Hot Flashes, Anxiety and Menopause: What’s the Connection? – Health Essentials

You get a rush of heat. Then, you start to sweat. Out of nowhere, it feels like your body temperature has gone up 10 degrees. There’s no doubt about it, you’re having a hot flash

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Naturally, this could set off another alarm in your body: anxiety. 

The real question is: Could these two be connected? Hot flashes are a common symptom of menopause and perimenopause. But could anxiety — the feeling of intense worry and nervousness — be a trigger for making them worse?

Gynecologist Ibrahim Sozen, MD, breaks down the connection between anxiety and hot flashes — and how you can manage both.

What are hot flashes?

If you’re approaching or in the midst of menopause, you’re likely no stranger to hot flashes. 

A hot flash is a common vasomotor symptom that occurs during menopause and perimenopause. It usually feels like breaking out in a sweat and feeling suddenly very hot, like you just walked into a sauna. You may also start experiencing night sweats, which come hand-in-hand with hot flashes like a sneaky dynamic duo.

While the “why” behind hot flashes and night sweats aren’t exactly clear, they’re likely linked with decreasing estrogen levels.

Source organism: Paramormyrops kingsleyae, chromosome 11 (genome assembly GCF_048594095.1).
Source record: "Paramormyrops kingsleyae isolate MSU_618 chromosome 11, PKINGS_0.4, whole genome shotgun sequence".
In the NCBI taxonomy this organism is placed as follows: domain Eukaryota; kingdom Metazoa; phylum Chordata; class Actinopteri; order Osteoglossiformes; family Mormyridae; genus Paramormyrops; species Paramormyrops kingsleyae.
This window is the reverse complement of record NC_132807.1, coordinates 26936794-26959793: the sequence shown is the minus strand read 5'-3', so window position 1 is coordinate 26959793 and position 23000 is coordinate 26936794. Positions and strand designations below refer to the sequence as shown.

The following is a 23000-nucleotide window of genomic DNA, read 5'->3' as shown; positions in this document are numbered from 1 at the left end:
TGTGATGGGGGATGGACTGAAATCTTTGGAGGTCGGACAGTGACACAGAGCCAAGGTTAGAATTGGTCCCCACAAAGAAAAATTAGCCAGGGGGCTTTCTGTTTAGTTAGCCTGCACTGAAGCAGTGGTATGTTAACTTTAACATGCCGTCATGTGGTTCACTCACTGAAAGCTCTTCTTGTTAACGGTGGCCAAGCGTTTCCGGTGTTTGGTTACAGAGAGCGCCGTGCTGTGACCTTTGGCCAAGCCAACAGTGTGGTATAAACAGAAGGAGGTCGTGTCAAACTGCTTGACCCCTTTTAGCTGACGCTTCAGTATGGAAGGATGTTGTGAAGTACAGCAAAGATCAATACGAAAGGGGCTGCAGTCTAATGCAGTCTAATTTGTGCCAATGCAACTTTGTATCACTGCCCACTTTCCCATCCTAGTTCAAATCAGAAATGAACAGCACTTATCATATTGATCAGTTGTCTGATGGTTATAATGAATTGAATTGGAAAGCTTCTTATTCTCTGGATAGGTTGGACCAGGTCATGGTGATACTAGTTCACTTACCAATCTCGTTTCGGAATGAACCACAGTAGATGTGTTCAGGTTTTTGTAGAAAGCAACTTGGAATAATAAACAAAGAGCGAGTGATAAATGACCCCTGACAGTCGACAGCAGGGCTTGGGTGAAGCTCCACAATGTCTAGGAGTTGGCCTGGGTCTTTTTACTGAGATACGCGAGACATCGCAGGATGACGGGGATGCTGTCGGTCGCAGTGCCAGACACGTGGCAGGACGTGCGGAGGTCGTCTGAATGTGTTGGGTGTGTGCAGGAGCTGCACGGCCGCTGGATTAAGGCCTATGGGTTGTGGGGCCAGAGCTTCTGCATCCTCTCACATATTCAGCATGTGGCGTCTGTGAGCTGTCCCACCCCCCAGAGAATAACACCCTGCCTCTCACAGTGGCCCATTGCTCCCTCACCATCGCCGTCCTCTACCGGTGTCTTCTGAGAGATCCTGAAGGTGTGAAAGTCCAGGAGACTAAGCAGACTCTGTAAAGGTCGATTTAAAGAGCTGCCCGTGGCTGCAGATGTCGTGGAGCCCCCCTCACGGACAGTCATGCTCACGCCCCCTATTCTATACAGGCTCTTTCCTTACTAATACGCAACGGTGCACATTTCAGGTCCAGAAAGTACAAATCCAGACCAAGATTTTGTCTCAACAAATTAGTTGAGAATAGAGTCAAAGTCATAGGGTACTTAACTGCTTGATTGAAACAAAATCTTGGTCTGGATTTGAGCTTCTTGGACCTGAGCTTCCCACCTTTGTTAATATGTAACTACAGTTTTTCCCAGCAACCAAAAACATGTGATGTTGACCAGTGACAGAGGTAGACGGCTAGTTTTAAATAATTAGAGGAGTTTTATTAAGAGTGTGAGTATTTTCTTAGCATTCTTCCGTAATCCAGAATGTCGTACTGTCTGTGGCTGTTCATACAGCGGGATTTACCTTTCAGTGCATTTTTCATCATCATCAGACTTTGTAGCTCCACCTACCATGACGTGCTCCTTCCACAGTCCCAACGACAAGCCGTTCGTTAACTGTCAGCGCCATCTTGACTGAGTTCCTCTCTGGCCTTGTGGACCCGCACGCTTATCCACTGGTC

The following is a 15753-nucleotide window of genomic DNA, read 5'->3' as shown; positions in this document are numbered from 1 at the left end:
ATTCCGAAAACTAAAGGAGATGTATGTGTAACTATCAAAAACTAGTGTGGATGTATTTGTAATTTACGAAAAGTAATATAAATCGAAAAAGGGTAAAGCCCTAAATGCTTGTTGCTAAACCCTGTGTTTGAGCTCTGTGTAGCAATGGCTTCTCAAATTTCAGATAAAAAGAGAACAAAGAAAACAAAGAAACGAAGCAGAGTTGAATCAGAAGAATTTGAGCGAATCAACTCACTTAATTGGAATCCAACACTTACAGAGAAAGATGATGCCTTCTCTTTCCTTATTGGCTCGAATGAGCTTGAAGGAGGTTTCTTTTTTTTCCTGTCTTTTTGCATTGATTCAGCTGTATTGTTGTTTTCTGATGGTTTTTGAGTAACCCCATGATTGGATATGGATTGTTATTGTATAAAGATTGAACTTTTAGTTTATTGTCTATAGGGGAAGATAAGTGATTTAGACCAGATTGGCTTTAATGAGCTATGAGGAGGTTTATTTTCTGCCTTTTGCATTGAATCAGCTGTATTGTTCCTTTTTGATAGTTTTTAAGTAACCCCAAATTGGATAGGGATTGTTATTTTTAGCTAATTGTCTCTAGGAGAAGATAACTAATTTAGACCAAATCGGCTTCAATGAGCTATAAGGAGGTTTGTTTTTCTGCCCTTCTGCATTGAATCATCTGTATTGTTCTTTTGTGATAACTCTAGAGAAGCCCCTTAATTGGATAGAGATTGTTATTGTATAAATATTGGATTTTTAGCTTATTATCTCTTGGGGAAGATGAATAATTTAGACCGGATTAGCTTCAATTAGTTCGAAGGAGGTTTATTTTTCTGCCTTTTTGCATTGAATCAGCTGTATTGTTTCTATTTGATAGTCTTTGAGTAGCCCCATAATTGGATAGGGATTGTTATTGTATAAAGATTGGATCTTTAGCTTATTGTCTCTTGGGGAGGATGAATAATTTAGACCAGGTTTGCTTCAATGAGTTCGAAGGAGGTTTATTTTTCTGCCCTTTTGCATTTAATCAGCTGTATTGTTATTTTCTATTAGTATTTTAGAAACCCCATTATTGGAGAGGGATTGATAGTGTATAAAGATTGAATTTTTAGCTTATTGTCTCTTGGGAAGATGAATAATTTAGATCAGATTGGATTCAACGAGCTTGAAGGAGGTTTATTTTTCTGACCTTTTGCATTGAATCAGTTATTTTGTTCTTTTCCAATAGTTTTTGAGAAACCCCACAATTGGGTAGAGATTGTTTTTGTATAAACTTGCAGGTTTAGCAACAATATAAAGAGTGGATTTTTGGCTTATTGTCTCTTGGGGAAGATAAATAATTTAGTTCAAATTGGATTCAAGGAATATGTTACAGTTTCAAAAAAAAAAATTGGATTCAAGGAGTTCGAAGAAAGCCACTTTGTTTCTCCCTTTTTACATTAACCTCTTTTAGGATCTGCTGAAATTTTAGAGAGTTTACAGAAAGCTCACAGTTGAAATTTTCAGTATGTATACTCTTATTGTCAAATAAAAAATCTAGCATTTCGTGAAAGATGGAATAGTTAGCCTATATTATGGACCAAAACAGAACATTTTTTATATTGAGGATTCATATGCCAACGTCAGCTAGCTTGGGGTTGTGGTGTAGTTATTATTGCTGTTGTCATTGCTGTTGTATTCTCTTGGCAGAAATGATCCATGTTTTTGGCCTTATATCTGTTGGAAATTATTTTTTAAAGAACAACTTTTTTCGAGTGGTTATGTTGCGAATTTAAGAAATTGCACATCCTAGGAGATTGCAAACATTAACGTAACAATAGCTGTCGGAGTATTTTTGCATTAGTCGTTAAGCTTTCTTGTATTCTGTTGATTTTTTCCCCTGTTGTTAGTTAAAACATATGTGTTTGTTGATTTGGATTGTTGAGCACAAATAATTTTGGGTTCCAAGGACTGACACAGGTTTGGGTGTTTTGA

“The ovaries gradually produce less and less estrogen when someone is in their mid-40s,” explains Dr. Sozen. 

During this time, these hormone changes can affect your body’s ability to control its own temperature.

Does anxiety trigger hot flashes?

If you experience anxiety, you know it can feel like a fire drill going off in your head. Suddenly, even the smallest worries become the biggest catastrophes.

As your body is going through a period of stress and uneasiness, it’s common for anxiety to also trigger certain physical symptoms in the rest of your body.

A 2016 study suggests that anxiety may be a good predictor of a hot flash coming. This same study pointed out that people with somatic anxiety symptoms (somatic meaning you have physical reactions to anxiety, like stomach aches, headaches and dizziness) had a higher chance of experiencing hot flashes as well. 

But more emotional-related anxiety or worry didn’t have as strong of a relation to hot flashes. In other words, simply feeling nervous over a job interview isn’t enough to trigger a hot flash. 

“This connection to hot flashes is especially true for events like panic attacks, where your heart rate and breathing rate are likely to spike even more,” notes Dr. Sozen.

Some examples of physical anxiety symptoms are: 

  • Heart palpitations.
  • Upset stomach or nausea. 
  • Muscle tension. 
  • Shortness of breath. 
  • Feeling light-headed or dizzy. 

Is it menopause, anxiety or both?

What came first? The chicken or the egg? Anxiety or hot flashes? The answer is … it can go both ways.

“Anxiety can trigger a hot flash. And the opposite is also true — a hot flash can lead to feelings of anxiety,” explains Dr. Sozen. “The sudden rush of warmth and other physical symptoms of hot flashes can be really distressing.”